Outrageous Outrage — or We Get What We Deserve

riverside-drive-medOn July 29, 2014, the City of Memphis held a public meeting at Beale Street Landing to make a presentation and receive comments about the ongoing pilot project making half of Riverside Drive a pedestrian and bicycle only path and the future use of the roadway.

About 45 people were in the audience for the meeting and many repeatedly expressed, in sometimes caustic terms, a frustration because they felt the city proceeded with the pilot project first without an opportunity for public input, taking them by surprise.

The apparent opponents of both the pilot project and any plans to continue the narrowed use of the street by motor vehicles seemed to outnumber those who voiced support. There were a number of complaints regarding safety of those driving cars and trucks on the now two lanes open to motor vehicles, about traffic congestion, about actual use of the part of the road now reserved for pedestrians and bicycles. This report is not to diminish any validity such complains may or may not have nor does it favor one proposal over another, including returning the road to its former four lane motor vehicle use or keeping its use divided.

In answer to one person asking why the city did not hold such public meeting before closing one side of the road for the pilot project, City Engineer John Cameron noted that it is often difficult to get people to attend any such meeting until something is actually done, like this pilot project, that gets the public’s attention. He had also let the people know that this was one of the top fast-track proposals endorsed by consultant Jeff Speck and outlined in a public meeting more than a year ago.

This frequent observer of public meetings believes Cameron was telling a sad truth. The public usually does not make itself aware of what its government is doing or plans to do and often does not actively participate until something happens. Then those who make their voices heard are typically those who do not like what has been done.

More to the point addressing the complaints of those who said they did not know about the plan to close one side of Riverside Drive until it happened was that the city’s announced plans for the pilot project implementation got major play by the news media, including by The Commercial Appeal on March 8, was also outlined in the Memphis Daily News April 22, the Memphis Business Journal March 10, WMC-TV March 11, and WHBQ-TV March 11. The southbound lanes of Riverside Drive were closed for much of May, as usual for the Memphis in May festival, and the pilot project keeping those lanes closed to motor vehicles ensued after that. This time line means the public got more than two months to voice whatever comments it had about the plans before the city actually began the project.   The city council meets about twice a month and a member of the public may request to speak on any subject, the matter does not have to be on the agenda. Letters, phone calls, and e-mail messages could have been directed to council members, the mayor, the city engineer, and others. If people do not take the time and effort to try to stay informed and then participate in our self- government, it tends to make them look less than diligent when they later complain about not having had an opportunity for input.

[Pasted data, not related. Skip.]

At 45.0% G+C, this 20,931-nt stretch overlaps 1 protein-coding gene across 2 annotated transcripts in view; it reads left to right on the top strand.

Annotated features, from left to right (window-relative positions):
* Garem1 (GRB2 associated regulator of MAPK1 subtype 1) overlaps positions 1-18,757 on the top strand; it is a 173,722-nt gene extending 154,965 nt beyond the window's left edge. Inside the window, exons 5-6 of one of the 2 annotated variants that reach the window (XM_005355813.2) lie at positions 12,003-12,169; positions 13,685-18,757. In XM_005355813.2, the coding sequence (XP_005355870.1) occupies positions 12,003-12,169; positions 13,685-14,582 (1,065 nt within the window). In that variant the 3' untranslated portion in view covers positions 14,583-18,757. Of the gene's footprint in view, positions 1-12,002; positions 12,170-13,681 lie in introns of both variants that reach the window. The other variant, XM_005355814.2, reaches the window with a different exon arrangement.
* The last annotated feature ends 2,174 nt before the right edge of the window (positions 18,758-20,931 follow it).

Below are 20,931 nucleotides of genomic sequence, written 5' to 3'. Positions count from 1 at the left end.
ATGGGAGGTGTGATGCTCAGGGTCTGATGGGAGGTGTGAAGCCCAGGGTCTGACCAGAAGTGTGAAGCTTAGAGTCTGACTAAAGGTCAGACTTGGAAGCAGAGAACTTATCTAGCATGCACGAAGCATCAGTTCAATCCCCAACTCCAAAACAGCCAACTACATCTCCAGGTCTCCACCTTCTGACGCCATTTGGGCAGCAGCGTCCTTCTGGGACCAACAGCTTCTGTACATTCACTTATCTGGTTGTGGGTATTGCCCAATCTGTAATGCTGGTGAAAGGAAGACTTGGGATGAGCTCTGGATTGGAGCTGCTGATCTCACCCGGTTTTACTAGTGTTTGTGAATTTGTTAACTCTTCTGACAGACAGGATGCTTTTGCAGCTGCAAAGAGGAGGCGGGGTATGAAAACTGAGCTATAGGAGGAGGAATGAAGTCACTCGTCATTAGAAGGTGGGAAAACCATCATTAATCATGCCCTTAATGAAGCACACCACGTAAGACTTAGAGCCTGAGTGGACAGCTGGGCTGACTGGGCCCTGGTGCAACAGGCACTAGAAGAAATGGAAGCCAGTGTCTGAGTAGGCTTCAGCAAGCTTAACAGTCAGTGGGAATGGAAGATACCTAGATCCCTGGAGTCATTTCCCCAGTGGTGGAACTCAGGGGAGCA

There were one or two comments at the July 29 meeting that messages left with the city were not returned. Cameron said he was disappointed to hear that, leaving the impression that if his office gets legitimate communications from the public he expects it to respond.

Certainly the comments at the late July gathering, including those that were seemingly tinged with animosity, are valuable feedback to the city about what some of the residents think and Cameron promised to take the suggestions under consideration. It is rarely too late for the public to tell its government what it wants. It is good that the opponents, as well as those favoring the reassignment of Riverside Drive, were at the July 29 meeting. It is a shame that less than 50, excluding the media, city officials, and Beale Street Landing employees, chose to attend. Regardless, as they would probably admit and as their questions clearly implied, there could be better timing for comments for those who opposed any change to Riverside Drive and it would seem that the months between the announcement of the plan and its implementation would have been that better time.

The outrage expressed by some of the public about not having a reasonable opportunity to address the issue with the city seemed, for the most part, to be outrageous. Since this was not a major concrete and earth moving project requiring a long term advance commitment, it could be argued there was a significant amount of time and opportunity for the public to express itself.

If residents of a city do not inform themselves and take part in their self-government, then it could be said they deserve what they get, whether they like it or not.

Although there may well be times for outrage, it would seem obvious that it might be worthwhile for all of us to devote a little more, or perhaps much more, time to learning what our various levels of government are doing, then to express our opinion to our elected and appointed officials, preferably in a timely and courteous manner, not after-the-fact and with animosity because we did not, in fact, inform ourselves and make our voices heard earlier.


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